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Breakthrough lets ships make unlimited amounts of their own fuel using seawater


The cargo industry is one of the world’s most polluting, but this new way to create fuel might make them more sustainable.


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A while ago I reported on a new MIT innovation that let underwater drones use turn seatwater into electricity, and now scientists have taken a major step by improving a process for turning seawater into hydrocarbons – a breakthrough that could ultimately mean that the world’s cargo ships, one of the most polluting industries on the planet could go green. The barebones of the technology has existed since a landmark 2014 paper, but scientists have been working since then to make the process energy-efficient and affordable enough to use at scale in the field with this work being be a major step towards that goal.


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The idea of seawater fuel is very simple. Ships can collect seawater to catalyze into fuel, and they already have pumps on board to return the waste water. If ships are self-sufficient with the ability to produce a virtually unlimited amount of their own fuel, they’re not just environmentally sound – they’re free to stay at sea for much longer times, especially during some kind of unforeseen emergency, such as being forced to stay at sea for months longer because of Covid-19 as they are at the moment.

The reaction at play here is called Reverse Water Gas Shift, and it’s used in this context to turn Carbon Dioxide separated from regular seawater into Carbon Monoxide that can be synthesized into hydrocarbons. To do that, scientists use a reactive catalyst made of Molybdenum Carbide, a compound of extremely high-melting molybdenum and carbon.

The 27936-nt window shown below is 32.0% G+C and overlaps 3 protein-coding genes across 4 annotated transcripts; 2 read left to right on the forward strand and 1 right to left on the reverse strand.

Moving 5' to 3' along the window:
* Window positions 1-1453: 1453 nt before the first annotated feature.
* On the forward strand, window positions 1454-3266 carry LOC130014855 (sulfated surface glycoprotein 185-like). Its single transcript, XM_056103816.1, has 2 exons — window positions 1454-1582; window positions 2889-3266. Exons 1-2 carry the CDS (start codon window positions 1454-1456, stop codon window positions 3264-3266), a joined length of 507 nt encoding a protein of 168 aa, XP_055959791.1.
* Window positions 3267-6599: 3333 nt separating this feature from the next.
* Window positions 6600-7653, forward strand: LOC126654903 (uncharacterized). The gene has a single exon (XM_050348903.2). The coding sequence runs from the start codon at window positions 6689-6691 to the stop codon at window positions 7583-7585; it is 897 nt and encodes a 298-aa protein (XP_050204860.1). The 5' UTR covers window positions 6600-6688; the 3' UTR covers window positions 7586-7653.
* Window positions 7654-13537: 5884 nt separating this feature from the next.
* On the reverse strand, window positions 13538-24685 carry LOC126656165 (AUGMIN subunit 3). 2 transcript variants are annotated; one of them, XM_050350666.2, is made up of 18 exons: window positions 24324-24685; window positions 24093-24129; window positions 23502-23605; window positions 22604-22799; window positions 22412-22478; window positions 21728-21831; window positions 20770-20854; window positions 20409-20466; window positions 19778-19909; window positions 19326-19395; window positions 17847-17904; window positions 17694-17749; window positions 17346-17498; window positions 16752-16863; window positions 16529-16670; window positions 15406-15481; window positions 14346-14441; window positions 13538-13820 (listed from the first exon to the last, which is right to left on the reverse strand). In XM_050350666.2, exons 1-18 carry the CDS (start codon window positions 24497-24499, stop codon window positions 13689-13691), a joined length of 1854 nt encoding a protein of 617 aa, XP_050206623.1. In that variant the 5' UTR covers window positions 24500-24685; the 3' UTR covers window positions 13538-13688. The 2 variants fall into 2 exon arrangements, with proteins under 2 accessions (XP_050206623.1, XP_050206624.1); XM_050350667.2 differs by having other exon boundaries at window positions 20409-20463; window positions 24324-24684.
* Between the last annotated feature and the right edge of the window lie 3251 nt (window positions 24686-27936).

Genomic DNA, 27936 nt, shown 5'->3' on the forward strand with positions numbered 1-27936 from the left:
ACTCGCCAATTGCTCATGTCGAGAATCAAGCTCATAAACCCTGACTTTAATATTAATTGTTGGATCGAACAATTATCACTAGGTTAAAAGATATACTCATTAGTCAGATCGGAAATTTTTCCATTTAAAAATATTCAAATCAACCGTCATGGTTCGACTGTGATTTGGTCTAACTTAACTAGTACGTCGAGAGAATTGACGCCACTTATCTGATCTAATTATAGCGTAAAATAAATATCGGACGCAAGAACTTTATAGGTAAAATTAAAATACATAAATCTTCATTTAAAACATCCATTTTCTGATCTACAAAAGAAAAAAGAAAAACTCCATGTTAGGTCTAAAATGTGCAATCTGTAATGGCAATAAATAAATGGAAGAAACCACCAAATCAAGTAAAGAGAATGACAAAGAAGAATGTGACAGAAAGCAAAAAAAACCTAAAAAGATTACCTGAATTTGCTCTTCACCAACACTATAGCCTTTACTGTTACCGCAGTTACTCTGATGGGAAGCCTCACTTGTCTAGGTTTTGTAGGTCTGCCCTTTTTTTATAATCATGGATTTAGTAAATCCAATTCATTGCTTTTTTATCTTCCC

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In this case, the molybdenum carbide is interspersed with potassium and gamma alumina. Gamma alumina, like its siblings alpha and beta alumina, is another word for a form of aluminum oxide that’s effective as a catalytic support. Both potassium and gamma alumina help ensure the molybdenum carbide can put its most available, reactive, and energy-efficient foot forward in the reaction to turn carbon dioxide into carbon monoxide.

Futurity reports this research is set apart “by its use of plentiful and low-cost components instead of the typically precious ingredients in previous iterations:”

“[T]he potassium-modified molybdenum carbide catalyst is synthesised from low-cost components and did not show any signs of deactivation during continuous operation of the 10-day pilot-scale study. That’s why this demonstration of the molybdenum carbide catalyst is important.”


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The modifying ingredients are already widely available for other industrial uses, meaning they’re easy to buy rather than synthesize or produce.

“Potassium-promoted molybdenum carbide supported on gamma alumina (K-Mo2C/γ-Al2O3) has recently been shown to be a highly active and selective RWGS catalyst in the laboratory, prompting us to investigate the viability of K-Mo2C/γ-Al2O3 for scale-up,” the researchers explain in their paper.

“Together, experiments across the molecular, laboratory and pilot scales demonstrate that K-Mo2C/γ-Al2O3 is an economically-viable RWGS catalyst with promising future applications in the US Naval Research Laboratory’s seawater-to-fuel process, downstream methanol synthesis and FT,” the study concludes.


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If this step is a kind of feasibility study for the production of the catalyst itself, the next step is to examine how that combined catalyst really works, including in the real environment inside a ship. That means testing with impure water and gas and in environments where conditions can’t be as secured as they are in a lab. But this is a very promising development, and the researchers seem excited for what’s next.

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